The choice of August 5 as the day of the bhoomi puja coincides with the abolition of Kashmir's special status on the same day a year ago.
Perhaps the RSS-BJP wants August 5 to be remembered as the date on which the foundation stone of their cherished Hindu rashtra was laid, notes Amulya Ganguli.
What began 35 years ago with a reference by the Vishwa Hindu Parishad to Lord Ram's putative birthplace in Ayodhya is now nearing a climax with a 'bhoomi puja' or the auspicious ground-breaking ceremony by Narendra Damodardas Modi to inaugurate the construction of a temple on a site deemed holy by a section of Hindus.
Although the Hindutva brotherhood emphasises a prolonged 'struggle' to reclaim the Hindu god's birthplace from the iconoclastic attempt by the Mughal emperor Babur in 1528 to build a mosque on the site, it wasn't until the VHP unexpectedly raised the issue in 1985 that the matter came to the forefront of public life to the surprise of not a few people.
Neither the Jan Sangh nor its mentor, the Rashtriya Swayamsevak Sangh, had paid much attention to the issue till the early 1990s.
It took the Bharatiya Janata Party four years to refer to the VHP's 1985 call for 'recovering' the birthplace from the Muslims.
The VHP's choice of the year was also significant since it came just as year after the BJP's crushing defeat in the 1984 parliamentary polls when the party could win only two Lok Sabha seats.
It is noteworthy that the BJP's president at the time, Atal Bihari Vajpayee, said soon afterwards that it was perhaps the time for the party to consider whether its then professed ideology of Gandhian socialism was leading it in the right direction or whether there was a need for it to change course.
The introspection was not unlike what happened to the Muslim League in 1937 when it realised after its comprehensive electoral defeat by the Congress that it needed a new political approach to recover lost ground.
The line which the League chose was an extremist one to rally its supporters: 'Islam khatre mein hai (Islam is in danger)', which turned out to be the basis of its two-nation theory leading to the subcontinent's Partition a decade later.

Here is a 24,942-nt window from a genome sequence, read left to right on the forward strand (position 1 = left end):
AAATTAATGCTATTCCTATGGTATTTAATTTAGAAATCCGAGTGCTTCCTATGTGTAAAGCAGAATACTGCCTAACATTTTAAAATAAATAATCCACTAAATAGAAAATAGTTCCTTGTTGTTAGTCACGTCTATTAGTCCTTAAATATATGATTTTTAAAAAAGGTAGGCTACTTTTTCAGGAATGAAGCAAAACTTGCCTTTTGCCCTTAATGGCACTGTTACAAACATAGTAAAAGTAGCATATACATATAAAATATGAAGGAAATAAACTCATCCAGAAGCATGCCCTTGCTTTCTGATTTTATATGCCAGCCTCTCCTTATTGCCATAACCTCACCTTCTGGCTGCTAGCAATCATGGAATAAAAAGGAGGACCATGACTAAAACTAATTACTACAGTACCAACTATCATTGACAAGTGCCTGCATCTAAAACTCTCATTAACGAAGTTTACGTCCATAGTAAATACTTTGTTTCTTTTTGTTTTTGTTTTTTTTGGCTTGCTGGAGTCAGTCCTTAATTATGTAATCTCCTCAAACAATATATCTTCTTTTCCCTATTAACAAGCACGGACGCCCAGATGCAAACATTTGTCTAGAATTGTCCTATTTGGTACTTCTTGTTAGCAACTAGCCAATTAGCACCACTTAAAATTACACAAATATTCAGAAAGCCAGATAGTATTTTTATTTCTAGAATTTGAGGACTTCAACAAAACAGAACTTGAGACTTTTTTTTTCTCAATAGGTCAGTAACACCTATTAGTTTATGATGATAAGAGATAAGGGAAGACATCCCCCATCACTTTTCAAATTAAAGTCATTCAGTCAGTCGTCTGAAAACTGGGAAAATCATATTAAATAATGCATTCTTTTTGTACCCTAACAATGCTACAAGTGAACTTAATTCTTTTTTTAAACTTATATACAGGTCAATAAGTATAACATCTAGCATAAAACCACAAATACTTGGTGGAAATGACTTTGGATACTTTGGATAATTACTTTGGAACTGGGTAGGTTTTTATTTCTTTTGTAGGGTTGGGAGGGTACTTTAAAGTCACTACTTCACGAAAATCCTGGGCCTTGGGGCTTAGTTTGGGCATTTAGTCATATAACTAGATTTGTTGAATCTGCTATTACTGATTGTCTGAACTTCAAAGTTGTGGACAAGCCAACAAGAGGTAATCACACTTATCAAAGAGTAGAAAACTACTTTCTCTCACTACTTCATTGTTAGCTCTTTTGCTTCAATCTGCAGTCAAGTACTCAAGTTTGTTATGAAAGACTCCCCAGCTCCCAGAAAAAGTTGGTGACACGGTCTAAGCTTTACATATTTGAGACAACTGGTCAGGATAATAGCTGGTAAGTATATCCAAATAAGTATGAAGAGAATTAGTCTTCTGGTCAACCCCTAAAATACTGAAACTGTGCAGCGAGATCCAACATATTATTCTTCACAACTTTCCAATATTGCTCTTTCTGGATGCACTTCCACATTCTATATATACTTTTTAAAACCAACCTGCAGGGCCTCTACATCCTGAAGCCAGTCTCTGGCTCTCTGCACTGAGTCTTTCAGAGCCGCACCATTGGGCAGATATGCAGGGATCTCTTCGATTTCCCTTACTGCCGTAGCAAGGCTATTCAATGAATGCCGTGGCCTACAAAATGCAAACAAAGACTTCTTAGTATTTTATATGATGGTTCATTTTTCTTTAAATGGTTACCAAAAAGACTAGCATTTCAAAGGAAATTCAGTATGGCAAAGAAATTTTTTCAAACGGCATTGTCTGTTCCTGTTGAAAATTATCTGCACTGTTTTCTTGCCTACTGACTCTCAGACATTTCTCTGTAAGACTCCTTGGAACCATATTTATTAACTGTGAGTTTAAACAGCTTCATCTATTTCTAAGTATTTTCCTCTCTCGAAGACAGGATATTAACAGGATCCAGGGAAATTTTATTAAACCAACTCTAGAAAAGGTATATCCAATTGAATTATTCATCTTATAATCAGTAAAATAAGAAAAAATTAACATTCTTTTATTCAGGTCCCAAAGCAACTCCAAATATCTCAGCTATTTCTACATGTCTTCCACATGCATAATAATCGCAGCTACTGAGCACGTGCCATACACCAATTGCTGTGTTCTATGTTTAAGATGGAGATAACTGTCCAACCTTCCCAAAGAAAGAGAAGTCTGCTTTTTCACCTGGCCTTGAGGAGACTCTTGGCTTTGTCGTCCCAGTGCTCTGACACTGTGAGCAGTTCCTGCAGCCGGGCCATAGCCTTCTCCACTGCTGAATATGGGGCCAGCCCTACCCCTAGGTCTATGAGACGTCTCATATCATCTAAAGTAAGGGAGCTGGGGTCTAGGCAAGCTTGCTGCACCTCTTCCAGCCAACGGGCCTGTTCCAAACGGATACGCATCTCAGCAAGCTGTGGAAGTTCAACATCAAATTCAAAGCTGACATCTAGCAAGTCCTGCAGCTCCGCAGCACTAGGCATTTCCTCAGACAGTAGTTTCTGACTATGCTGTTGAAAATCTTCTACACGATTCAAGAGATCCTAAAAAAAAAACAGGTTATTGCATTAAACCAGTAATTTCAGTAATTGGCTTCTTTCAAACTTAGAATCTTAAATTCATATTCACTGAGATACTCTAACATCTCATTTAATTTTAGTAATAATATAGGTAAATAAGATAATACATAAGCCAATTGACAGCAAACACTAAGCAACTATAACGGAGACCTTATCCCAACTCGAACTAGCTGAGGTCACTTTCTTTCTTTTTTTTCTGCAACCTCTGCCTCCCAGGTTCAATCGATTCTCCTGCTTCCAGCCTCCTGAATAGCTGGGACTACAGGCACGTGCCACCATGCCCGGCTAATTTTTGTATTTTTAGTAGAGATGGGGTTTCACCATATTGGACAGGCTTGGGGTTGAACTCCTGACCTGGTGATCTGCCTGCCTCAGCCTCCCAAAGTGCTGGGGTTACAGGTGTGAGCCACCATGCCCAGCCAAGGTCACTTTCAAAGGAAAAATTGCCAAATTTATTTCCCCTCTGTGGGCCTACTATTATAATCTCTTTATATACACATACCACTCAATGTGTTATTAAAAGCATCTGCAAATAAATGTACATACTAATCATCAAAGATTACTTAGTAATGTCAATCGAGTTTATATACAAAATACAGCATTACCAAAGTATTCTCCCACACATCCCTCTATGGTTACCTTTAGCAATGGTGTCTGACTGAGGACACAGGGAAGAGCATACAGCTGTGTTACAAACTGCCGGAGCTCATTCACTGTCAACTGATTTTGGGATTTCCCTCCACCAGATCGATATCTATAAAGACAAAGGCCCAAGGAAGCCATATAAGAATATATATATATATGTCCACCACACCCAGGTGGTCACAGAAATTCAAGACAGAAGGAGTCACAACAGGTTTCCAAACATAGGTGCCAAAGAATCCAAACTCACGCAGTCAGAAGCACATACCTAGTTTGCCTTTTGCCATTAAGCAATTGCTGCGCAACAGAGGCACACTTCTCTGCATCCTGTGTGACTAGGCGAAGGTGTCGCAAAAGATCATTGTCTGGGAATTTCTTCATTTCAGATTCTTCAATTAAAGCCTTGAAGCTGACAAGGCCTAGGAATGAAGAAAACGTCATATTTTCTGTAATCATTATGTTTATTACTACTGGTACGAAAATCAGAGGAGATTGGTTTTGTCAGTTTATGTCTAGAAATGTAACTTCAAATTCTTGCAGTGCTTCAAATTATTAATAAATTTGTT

Similarly, the BJP fell back on its Hindu vote bank to claw its way into political reckoning.
Like the League's half a century ago, the BJP's slogan, too, was religion-based with the party underlining not only the need to 'liberate' Lord Ram's birthplace from the grasp of the Muslims by 'removing' the mosque 'brick by brick', as the saffronites said, but also highlighting how thousands of other temples had been destroyed by Muslim invaders.
It was not long after the RSS-BJP began their campaign to reclaim the 'disputed' site that they realised that they had hit a political lodestone, for the faith-based propaganda rapidly catapulted the BJP to centre-stage from the margins of Indian politics where it had languished ever since its predecessor, the Jan Sangh, was constituted in the 1950s.
The bhoomi puja is the culmination of that momentous transformation from a party of lower middle class, orthodox, Hindu traders of north India which despaired of ever reaching the corridors of power to one with not only a wider social and professional base, but also capable of being ensconced at the Centre and in several states, appearing to its supporters as the natural party of governance as the Congress once was.
The BJP's phenomenal journey has also convinced the party of its ability to mould the country into its own ideological shape with the implementation of a Hindutva agenda.
The temple is the cornerstone of this religious-cultural programme which highlights the primacy of the Hindus in Indian society and politics.
It also aims at telling all other religious communities -- Muslims, Christians, Sikhs, Jains, Buddhists, Jews, Zoroastrians, animists, atheists and others -- that for all practical purposes, they are living in a Hindu rashtra (nation) in all but name.
However, the sporadic attempts even to tamper with this nomenclature by filing legal petitions seeking to change the name of 'India' to 'Bharat' or dropping the Constitutional provisions in favour of secularism and socialism are also a part of an overall endeavour to make the country as different as possible from what it was when the supposedly anglicized and deracinated liberals subscribing to Jawaharlal Nehru's multicultural "idea" of India were in power.
It was a disinclination to dispense with this pluralist vision which made the BJP's first prime minster, Atal Bihari Vajpayee, decide to put on hold the construction of the temple, the abrogation of Kashmir's special status under Article 370 of the Constitution and introducing a uniform civil code which had long been the key items on the RSS-Jan Sangh-BJP's Hindutva project.
Vajpayee announced his decision in 1996.
It has taken his party a quarter of a century to do the opposite of what he wanted.
Interestingly, the choice of August 5 as the day of the bhoomi puja coincides with the abolition of Kashmir's special status on the same day a year ago.
Perhaps the RSS-BJP wants August 5 to be remembered as the date on which the foundation stone of their cherished Hindu rashtra was laid.
But history pursues its own meandering course and few outside the saffron camp will be able to predict with certainty that the Hindutva lobby will succeed in achieving its objective.
As voting percentages reveal, those who do not subscribe to the BJP's worldview comprise 63 per cent of the population.
How relevant to them is the defining symbolism of the temple as India's sole identity?
Amulya Ganguli is a writer on current affairs.
Feature Presentation: Aslam Hunani/Rediff.com